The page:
Don't misunderstand, there is something to be said for teaching your kids life skills, responsibility and house work. These are necessary and right skills to cultivate in our kids. But (!!) for those of us who love a freshly clean house, outsourcing a house cleaning is the way to go. If your budget allows, a monthly or biweekly cleaning offers just a small pick me up and saves you from doing a lot of deep cleaning when you could be focusing on other things! (House cleanings work well as gifts too, if you're wanting to gift a homeschool mama something special!)

2. Yard Work

Admittedly, I draw the line halfway here.  My husband commutes an hour each way to work and we have (almost) 3 young kids. I adore working in the yard, getting my hands dirty in rich soil.  It draws me in to a deeper communion with my Creator.  I also love teaching my kids the joy, patience and responsibility of growing a garden. What I don't like is the time spent on mowing, edging, bush and limb trimming and general yard maintenance. At this season in my life, I'm not willing to lose out on quality family time while I or my husband mow our yard and so we choose to outsource that. 

3. Groceries

Again, teaching your kids money management, good health habits and other valuable life lessons is important.  But so is sanity i.e. not taking a group of crying and pinching brothers into Target (ask me how I know). Save yourself some embarrassment and get your groceries delivered (we love Instacart!!)  for this season of life.  If you so choose, there are other ways to include your kids in this aspect: look up prices online, cut coupons from local newspapers, or consider using a CSA and make your pickup trips into a field trip each week.  In our family, we do a combination of our local CSA for weekly ingredients, and then a standard grocery order for anything we might need in bulk.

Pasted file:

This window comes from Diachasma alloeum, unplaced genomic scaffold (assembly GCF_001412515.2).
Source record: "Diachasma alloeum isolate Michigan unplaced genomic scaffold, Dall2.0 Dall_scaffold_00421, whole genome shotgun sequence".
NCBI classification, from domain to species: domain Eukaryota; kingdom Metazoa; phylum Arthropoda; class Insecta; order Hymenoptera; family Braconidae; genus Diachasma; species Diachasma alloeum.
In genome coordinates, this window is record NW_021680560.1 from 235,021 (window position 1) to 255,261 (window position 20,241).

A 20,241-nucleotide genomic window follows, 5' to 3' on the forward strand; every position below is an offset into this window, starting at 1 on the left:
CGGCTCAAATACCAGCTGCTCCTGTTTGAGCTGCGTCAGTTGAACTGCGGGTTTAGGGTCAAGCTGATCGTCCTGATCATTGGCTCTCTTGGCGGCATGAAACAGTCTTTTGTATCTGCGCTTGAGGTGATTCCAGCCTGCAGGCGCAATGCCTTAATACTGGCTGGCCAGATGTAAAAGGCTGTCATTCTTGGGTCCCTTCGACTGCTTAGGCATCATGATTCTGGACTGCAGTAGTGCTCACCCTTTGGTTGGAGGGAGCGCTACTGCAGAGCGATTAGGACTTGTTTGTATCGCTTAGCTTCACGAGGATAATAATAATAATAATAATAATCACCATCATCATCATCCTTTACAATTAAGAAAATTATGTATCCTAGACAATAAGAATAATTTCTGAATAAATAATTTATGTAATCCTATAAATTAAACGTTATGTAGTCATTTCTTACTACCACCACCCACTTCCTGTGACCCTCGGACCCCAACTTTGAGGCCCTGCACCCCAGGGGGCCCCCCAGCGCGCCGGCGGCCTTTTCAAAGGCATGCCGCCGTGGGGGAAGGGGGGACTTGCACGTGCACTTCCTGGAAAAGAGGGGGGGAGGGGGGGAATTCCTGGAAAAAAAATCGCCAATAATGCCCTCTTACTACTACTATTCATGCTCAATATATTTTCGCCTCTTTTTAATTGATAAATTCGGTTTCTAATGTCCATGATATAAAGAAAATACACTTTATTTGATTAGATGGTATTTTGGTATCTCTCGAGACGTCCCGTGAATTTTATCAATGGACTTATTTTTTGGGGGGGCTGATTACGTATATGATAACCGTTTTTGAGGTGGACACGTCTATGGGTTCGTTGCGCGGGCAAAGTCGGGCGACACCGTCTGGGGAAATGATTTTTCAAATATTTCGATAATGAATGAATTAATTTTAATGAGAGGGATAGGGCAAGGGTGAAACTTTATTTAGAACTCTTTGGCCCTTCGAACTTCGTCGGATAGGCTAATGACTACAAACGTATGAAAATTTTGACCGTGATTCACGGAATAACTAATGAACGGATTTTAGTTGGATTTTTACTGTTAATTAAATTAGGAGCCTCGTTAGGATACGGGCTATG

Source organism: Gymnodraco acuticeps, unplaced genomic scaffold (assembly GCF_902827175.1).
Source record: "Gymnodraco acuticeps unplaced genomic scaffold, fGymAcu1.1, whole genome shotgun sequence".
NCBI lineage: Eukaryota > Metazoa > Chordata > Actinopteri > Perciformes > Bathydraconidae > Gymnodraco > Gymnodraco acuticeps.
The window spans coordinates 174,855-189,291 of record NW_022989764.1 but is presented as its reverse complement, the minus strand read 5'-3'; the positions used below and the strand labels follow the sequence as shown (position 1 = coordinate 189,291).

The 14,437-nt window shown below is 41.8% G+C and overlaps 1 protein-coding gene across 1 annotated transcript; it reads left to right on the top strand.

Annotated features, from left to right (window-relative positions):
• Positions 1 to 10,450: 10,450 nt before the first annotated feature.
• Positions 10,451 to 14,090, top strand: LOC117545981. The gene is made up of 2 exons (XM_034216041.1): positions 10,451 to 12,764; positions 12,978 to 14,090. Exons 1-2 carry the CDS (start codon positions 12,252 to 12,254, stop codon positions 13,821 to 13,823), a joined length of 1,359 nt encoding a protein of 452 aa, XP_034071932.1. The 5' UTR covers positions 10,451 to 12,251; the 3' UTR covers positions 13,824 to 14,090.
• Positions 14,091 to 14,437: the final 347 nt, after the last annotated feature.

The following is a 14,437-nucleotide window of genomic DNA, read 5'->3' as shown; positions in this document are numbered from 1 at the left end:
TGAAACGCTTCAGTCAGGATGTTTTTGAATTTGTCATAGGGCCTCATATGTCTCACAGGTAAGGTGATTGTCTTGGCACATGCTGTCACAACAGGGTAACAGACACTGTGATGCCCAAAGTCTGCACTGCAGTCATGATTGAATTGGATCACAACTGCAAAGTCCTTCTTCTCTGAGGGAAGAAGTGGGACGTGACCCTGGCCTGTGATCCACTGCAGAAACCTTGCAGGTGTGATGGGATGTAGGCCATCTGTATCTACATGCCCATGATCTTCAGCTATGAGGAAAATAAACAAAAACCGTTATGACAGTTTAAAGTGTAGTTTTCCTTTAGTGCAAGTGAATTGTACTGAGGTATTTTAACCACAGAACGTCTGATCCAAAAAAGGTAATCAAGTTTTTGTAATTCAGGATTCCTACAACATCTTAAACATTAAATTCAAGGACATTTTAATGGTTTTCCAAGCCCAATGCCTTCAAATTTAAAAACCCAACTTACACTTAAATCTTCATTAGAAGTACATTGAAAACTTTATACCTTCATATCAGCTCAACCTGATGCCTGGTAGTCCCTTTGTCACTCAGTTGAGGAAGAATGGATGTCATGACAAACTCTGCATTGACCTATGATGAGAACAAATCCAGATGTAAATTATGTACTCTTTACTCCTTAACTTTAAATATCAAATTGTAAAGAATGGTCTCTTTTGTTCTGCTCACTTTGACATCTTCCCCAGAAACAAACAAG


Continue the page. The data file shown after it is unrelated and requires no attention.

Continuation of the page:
As a thank you for reading this far, I'd love to offer you a $10 credit toward your grocery delivery. What other things, if any, do you outsource as a home educator? Do you see this as a worthwhile investment for your family?

Free Charlotte Mason Inspired Audiobooks AND Free Printable

You know what's awesome?  A free booklist! Download your FREE printable of over 30 audiobooks. Listen in the car, on the plane, to the park, you name it. Our free Charlotte Mason inspired audiobooks printable is full of living books such as Curious George, Paddington, Frog and Toad, Charlotte's Web, Robin Hood, Sir Arthur and His Knights, Paddy the Beaver, and more.  It includes some of your favorite authors like Thornton Burgess, Robert McCloskey, Barbara Cooney, and James Herriot.  Download your FREE Charlotte Mason inspired audiobooks printable below and be sure to click the Audible banner below to find out how you can get TWO FREE AUDIOBOOKS!